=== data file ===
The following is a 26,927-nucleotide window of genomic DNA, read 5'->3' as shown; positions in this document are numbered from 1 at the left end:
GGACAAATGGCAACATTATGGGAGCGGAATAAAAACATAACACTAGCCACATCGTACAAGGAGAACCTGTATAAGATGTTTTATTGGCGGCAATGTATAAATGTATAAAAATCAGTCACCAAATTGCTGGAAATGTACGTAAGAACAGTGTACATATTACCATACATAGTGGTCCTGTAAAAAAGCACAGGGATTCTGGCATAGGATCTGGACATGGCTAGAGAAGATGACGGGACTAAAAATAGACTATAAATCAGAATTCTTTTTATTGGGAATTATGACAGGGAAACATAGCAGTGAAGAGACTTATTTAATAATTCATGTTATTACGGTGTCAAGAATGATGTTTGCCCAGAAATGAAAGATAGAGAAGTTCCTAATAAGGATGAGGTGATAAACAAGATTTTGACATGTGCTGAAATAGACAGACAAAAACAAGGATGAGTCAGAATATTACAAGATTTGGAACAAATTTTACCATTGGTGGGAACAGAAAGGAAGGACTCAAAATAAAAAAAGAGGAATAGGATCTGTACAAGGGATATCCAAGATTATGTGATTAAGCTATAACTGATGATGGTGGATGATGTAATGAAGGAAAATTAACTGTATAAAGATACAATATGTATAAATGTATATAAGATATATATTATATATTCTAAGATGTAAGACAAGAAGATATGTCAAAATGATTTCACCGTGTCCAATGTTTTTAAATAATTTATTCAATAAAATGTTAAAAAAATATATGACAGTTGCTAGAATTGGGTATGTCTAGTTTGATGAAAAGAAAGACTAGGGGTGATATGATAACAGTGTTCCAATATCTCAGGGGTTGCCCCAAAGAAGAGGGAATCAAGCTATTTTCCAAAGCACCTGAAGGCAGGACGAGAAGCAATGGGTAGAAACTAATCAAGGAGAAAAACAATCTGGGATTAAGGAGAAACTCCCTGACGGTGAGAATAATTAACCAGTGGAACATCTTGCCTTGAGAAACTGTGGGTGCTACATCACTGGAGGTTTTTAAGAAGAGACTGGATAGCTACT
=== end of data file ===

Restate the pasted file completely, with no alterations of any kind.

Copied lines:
The following is a 26,927-nucleotide window of genomic DNA, read 5'->3' as shown; positions in this document are numbered from 1 at the left end:
GGACAAATGGCAACATTATGGGAGCGGAATAAAAACATAACACTAGCCACATCGTACAAGGAGAACCTGTATAAGATGTTTTATTGGCGGCAATGTATAAATGTATAAAAATCAGTCACCAAATTGCTGGAAATGTACGTAAGAACAGTGTACATATTACCATACATAGTGGTCCTGTAAAAAAGCACAGGGATTCTGGCATAGGATCTGGACATGGCTAGAGAAGATGACGGGACTAAAAATAGACTATAAATCAGAATTCTTTTTATTGGGAATTATGACAGGGAAACATAGCAGTGAAGAGACTTATTTAATAATTCATGTTATTACGGTGTCAAGAATGATGTTTGCCCAGAAATGAAAGATAGAGAAGTTCCTAATAAGGATGAGGTGATAAACAAGATTTTGACATGTGCTGAAATAGACAGACAAAAACAAGGATGAGTCAGAATATTACAAGATTTGGAACAAATTTTACCATTGGTGGGAACAGAAAGGAAGGACTCAAAATAAAAAAAGAGGAATAGGATCTGTACAAGGGATATCCAAGATTATGTGATTAAGCTATAACTGATGATGGTGGATGATGTAATGAAGGAAAATTAACTGTATAAAGATACAATATGTATAAATGTATATAAGATATATATTATATATTCTAAGATGTAAGACAAGAAGATATGTCAAAATGATTTCACCGTGTCCAATGTTTTTAAATAATTTATTCAATAAAATGTTAAAAAAATATATGACAGTTGCTAGAATTGGGTATGTCTAGTTTGATGAAAAGAAAGACTAGGGGTGATATGATAACAGTGTTCCAATATCTCAGGGGTTGCCCCAAAGAAGAGGGAATCAAGCTATTTTCCAAAGCACCTGAAGGCAGGACGAGAAGCAATGGGTAGAAACTAATCAAGGAGAAAAACAATCTGGGATTAAGGAGAAACTCCCTGACGGTGAGAATAATTAACCAGTGGAACATCTTGCCTTGAGAAACTGTGGGTGCTACATCACTGGAGGTTTTTAAGAAGAGACTGGATAGCTACT